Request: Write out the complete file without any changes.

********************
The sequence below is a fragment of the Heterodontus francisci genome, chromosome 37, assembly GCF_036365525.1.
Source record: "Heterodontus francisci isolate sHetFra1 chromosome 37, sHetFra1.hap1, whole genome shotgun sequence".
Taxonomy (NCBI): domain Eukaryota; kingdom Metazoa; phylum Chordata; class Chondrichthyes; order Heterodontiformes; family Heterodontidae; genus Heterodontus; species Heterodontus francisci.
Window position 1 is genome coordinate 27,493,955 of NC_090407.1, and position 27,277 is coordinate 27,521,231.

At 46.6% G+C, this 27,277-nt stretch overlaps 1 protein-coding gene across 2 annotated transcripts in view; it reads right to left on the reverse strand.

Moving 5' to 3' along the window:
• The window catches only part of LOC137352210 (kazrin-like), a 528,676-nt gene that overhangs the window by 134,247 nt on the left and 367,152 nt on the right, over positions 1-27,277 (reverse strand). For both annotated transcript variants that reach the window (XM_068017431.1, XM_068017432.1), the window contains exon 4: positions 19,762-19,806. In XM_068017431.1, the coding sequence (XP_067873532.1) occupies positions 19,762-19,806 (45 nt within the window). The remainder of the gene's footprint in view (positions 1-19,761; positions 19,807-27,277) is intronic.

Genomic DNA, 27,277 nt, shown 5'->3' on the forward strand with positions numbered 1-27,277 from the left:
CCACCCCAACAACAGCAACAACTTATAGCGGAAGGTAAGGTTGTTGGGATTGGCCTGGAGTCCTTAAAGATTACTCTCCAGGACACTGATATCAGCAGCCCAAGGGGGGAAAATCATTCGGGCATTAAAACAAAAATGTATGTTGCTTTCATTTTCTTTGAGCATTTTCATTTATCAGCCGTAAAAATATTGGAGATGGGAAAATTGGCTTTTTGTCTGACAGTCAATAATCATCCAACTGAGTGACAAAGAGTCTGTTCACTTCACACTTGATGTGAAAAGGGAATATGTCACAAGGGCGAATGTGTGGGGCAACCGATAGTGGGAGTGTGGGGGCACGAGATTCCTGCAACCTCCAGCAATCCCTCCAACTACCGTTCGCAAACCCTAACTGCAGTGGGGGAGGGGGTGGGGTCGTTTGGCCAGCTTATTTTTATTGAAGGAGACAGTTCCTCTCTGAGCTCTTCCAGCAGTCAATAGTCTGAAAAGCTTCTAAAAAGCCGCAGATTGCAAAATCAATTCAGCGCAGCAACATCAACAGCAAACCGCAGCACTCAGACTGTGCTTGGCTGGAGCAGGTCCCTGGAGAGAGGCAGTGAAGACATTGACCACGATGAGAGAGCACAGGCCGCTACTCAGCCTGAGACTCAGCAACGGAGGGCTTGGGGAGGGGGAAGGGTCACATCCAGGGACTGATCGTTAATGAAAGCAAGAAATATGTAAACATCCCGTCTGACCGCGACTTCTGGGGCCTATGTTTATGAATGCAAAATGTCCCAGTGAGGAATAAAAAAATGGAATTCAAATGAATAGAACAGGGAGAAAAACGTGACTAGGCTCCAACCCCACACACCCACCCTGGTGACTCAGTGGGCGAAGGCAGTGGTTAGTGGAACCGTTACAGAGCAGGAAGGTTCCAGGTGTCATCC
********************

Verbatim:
The sequence below is a fragment of the Heterodontus francisci genome, chromosome 37, assembly GCF_036365525.1.
Source record: "Heterodontus francisci isolate sHetFra1 chromosome 37, sHetFra1.hap1, whole genome shotgun sequence".
Taxonomy (NCBI): domain Eukaryota; kingdom Metazoa; phylum Chordata; class Chondrichthyes; order Heterodontiformes; family Heterodontidae; genus Heterodontus; species Heterodontus francisci.
Window position 1 is genome coordinate 27,493,955 of NC_090407.1, and position 27,277 is coordinate 27,521,231.

At 46.6% G+C, this 27,277-nt stretch overlaps 1 protein-coding gene across 2 annotated transcripts in view; it reads right to left on the reverse strand.

Moving 5' to 3' along the window:
• The window catches only part of LOC137352210 (kazrin-like), a 528,676-nt gene that overhangs the window by 134,247 nt on the left and 367,152 nt on the right, over positions 1-27,277 (reverse strand). For both annotated transcript variants that reach the window (XM_068017431.1, XM_068017432.1), the window contains exon 4: positions 19,762-19,806. In XM_068017431.1, the coding sequence (XP_067873532.1) occupies positions 19,762-19,806 (45 nt within the window). The remainder of the gene's footprint in view (positions 1-19,761; positions 19,807-27,277) is intronic.

Genomic DNA, 27,277 nt, shown 5'->3' on the forward strand with positions numbered 1-27,277 from the left:
CCACCCCAACAACAGCAACAACTTATAGCGGAAGGTAAGGTTGTTGGGATTGGCCTGGAGTCCTTAAAGATTACTCTCCAGGACACTGATATCAGCAGCCCAAGGGGGGAAAATCATTCGGGCATTAAAACAAAAATGTATGTTGCTTTCATTTTCTTTGAGCATTTTCATTTATCAGCCGTAAAAATATTGGAGATGGGAAAATTGGCTTTTTGTCTGACAGTCAATAATCATCCAACTGAGTGACAAAGAGTCTGTTCACTTCACACTTGATGTGAAAAGGGAATATGTCACAAGGGCGAATGTGTGGGGCAACCGATAGTGGGAGTGTGGGGGCACGAGATTCCTGCAACCTCCAGCAATCCCTCCAACTACCGTTCGCAAACCCTAACTGCAGTGGGGGAGGGGGTGGGGTCGTTTGGCCAGCTTATTTTTATTGAAGGAGACAGTTCCTCTCTGAGCTCTTCCAGCAGTCAATAGTCTGAAAAGCTTCTAAAAAGCCGCAGATTGCAAAATCAATTCAGCGCAGCAACATCAACAGCAAACCGCAGCACTCAGACTGTGCTTGGCTGGAGCAGGTCCCTGGAGAGAGGCAGTGAAGACATTGACCACGATGAGAGAGCACAGGCCGCTACTCAGCCTGAGACTCAGCAACGGAGGGCTTGGGGAGGGGGAAGGGTCACATCCAGGGACTGATCGTTAATGAAAGCAAGAAATATGTAAACATCCCGTCTGACCGCGACTTCTGGGGCCTATGTTTATGAATGCAAAATGTCCCAGTGAGGAATAAAAAAATGGAATTCAAATGAATAGAACAGGGAGAAAAACGTGACTAGGCTCCAACCCCACACACCCACCCTGGTGACTCAGTGGGCGAAGGCAGTGGTTAGTGGAACCGTTACAGAGCAGGAAGGTTCCAGGTGTCATCC